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If governments really want to destroy terror organizations, then they need to immediately stop funding them in the name of ransom payments
The recent allegation by Vicki Huddleston, a former US ambassador to Mali – that France paid $17 million ransom two years ago to get French hostages freed and that money ended up with al-Qaeda linked Islamic militants – has reignited the key debate on below the line payments to terrorists from governments or related agencies. In the now famous February interview with iTele, a French television network, Huddleston alleged that “although governments deny that they’re paying ransoms, everyone is pretty much aware that money has passed hands indirectly through different accounts and it ends up in the treasury, let us say, of al-Qaeda in the Islamic Maghreb and allows them to buy weapons and recruit.” She further claimed that it was this money that enabled al-Qaeda to develop its North African network considerably. However, the French foreign ministry claimed post-haste that Huddleston’s statements were based on mere rumours. The quick dismissal of Huddleston’s charges by the French itself was surprising, given the fact that she was the Deputy Assistant Secretary of Defense for Africa during the time this payment was supposed to have been made.
It’s a no-brainer that terror organisations need funding to promote their activities. It’s also a no-brainer that some of the very entities fighting these terror organisations capitulate at key instances and end up paying moneys to such organisations – whether due to ransom negotiations or due to counter terror measures, like the purchase of intelligence from so-called intelligence moles within the targeted organisations. In October last year, David S. Cohen, undersecretary for terrorism and financial intelligence in the US Treasury Department highlighted that the average ransom payment to Al Qaeda in the Islamic Magreb (known as AQIM) has increased to $5.4 million per hostage in 2011 from $4.5 million in 2010. Adam Nossiter of The New York Times reported in December 2012 that AQUM “amassed as much as $90 million or more in ransoms over the past decade, turning it into one of the region’s wealthiest, best-armed militant groups.”
A report The £1 billion hostage trade by Esme McAvoy and David Randall estimated that around $1.5 billion ransom had been in circulation globally by the end of 2010. “The US does not negotiate with terrorists.” If you thought that line was the sacrosanct policy of the US government, think again. Last year, ABC news reported that the US government was involved in a $300,000 ransom payment to the Abu Sayyaf rebel group in the Philippines in its endeavour to free American missionary couple Martin and Gracia Burnham by their radical Islamic captors in 2002. In the same light, a US cable circulated by the anti-secrecy site WikiLeaks in the beginning of 2011 revealed that Canadian diplomats Robert Fowler and Louis Guay were released in April 2009 “in return for a ransom payment” to al-Qaeda in the central African country of Niger.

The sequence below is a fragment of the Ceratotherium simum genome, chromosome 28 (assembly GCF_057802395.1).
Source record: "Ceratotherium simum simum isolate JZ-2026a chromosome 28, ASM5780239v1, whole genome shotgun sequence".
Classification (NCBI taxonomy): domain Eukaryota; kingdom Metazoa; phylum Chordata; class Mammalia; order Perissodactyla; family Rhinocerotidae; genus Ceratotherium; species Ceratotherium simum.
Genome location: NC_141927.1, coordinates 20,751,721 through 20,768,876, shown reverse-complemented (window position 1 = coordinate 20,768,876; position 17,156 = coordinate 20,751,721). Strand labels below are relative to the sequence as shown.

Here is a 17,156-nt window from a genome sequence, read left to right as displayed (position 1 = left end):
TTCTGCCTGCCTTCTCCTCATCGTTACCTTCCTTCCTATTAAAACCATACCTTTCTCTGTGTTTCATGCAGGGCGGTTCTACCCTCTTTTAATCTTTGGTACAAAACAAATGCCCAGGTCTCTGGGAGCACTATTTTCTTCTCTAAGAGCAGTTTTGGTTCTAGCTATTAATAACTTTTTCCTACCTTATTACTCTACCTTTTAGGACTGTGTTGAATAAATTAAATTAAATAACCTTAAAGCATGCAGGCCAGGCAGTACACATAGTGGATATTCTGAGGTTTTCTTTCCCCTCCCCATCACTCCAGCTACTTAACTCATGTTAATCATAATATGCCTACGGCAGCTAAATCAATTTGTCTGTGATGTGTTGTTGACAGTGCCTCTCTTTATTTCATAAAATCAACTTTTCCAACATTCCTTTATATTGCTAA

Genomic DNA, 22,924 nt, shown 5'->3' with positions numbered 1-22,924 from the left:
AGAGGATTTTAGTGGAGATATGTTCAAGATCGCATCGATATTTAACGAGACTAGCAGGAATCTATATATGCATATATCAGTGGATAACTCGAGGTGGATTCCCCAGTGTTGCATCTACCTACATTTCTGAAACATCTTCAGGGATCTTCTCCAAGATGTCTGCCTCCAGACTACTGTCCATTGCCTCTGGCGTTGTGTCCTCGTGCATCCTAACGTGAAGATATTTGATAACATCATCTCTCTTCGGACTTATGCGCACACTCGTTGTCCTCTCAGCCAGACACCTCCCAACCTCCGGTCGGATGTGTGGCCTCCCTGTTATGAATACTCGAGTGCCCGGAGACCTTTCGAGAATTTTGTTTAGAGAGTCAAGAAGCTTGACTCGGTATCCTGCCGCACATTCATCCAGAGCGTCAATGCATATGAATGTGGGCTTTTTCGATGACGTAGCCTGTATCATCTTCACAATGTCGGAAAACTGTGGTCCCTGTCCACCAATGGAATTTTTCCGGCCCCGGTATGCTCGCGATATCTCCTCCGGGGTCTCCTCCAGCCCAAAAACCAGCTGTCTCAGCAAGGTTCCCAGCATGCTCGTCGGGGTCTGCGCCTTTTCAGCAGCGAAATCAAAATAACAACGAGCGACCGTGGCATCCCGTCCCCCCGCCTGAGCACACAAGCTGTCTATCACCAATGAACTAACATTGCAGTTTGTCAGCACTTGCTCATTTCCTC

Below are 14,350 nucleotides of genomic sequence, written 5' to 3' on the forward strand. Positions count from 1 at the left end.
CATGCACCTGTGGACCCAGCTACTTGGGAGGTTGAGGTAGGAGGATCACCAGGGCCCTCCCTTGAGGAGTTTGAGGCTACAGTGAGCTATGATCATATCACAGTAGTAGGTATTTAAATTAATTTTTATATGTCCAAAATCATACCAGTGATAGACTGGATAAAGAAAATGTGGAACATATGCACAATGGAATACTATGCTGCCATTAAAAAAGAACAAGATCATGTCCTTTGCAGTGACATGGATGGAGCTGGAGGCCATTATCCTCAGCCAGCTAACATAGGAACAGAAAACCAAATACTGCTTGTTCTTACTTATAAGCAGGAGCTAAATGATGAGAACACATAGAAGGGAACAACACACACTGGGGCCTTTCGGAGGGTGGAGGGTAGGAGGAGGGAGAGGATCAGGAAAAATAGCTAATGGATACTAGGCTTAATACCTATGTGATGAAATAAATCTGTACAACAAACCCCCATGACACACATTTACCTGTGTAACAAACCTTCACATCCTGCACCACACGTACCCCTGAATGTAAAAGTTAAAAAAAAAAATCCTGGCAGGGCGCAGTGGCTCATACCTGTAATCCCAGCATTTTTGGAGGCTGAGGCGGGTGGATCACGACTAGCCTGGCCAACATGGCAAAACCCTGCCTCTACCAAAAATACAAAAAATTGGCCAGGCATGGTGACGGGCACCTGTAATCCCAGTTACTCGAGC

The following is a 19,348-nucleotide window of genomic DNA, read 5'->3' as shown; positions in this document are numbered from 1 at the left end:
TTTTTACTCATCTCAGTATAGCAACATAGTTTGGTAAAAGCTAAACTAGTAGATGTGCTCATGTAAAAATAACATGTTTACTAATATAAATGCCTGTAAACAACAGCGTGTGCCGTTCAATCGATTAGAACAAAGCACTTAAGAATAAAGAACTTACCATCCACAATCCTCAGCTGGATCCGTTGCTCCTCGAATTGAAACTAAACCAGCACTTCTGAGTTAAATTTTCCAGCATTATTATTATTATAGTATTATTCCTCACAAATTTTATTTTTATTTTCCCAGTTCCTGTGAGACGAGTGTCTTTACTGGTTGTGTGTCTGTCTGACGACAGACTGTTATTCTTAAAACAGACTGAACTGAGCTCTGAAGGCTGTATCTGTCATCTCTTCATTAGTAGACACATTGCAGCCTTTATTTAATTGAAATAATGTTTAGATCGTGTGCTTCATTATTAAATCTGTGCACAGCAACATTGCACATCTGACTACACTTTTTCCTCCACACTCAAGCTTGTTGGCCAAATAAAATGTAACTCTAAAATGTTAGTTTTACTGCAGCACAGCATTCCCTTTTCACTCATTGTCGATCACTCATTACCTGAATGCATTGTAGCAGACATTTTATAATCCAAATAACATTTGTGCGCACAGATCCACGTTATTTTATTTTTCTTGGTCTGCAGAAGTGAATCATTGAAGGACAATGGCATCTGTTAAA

Amidst all, Somali pirates have continued to be another source of income for terror activities. In 2009, Lord Jopling – an advisor to NATO who authored the Nato report The Growing Threat Of Piracy – commented that while people have started suspecting terror groups as getting involved in piracy, governments are not investigating the suspected relationship. In one key example, John. R. Bolton wrote in Washington Times in October 2011, “Numerous sources already indicate that [Somali terror organisation] al-Shabab derives revenues from the pirates, or perhaps al-Shabab is engaging in piracy directly.” The 14-nation Piracy Ransom Task Force (PRTF) reported that pirates have received around $300 million as ransom since 2008. If several reports are to be believed, then British hostage Judith Tebbut was released by pirates after a ransom payment of £600,000.
In other words, the fact is that if global speak against terrorism matches the actual intent and action, then terror organisations globally could soon find their sources of funding drying up, at least from the very governments which are fighting them. Of course, global narcotics trade will remain a supreme source of funding for such terror organisations. Then again, that is another story for another day.
By:- Amir Hossain
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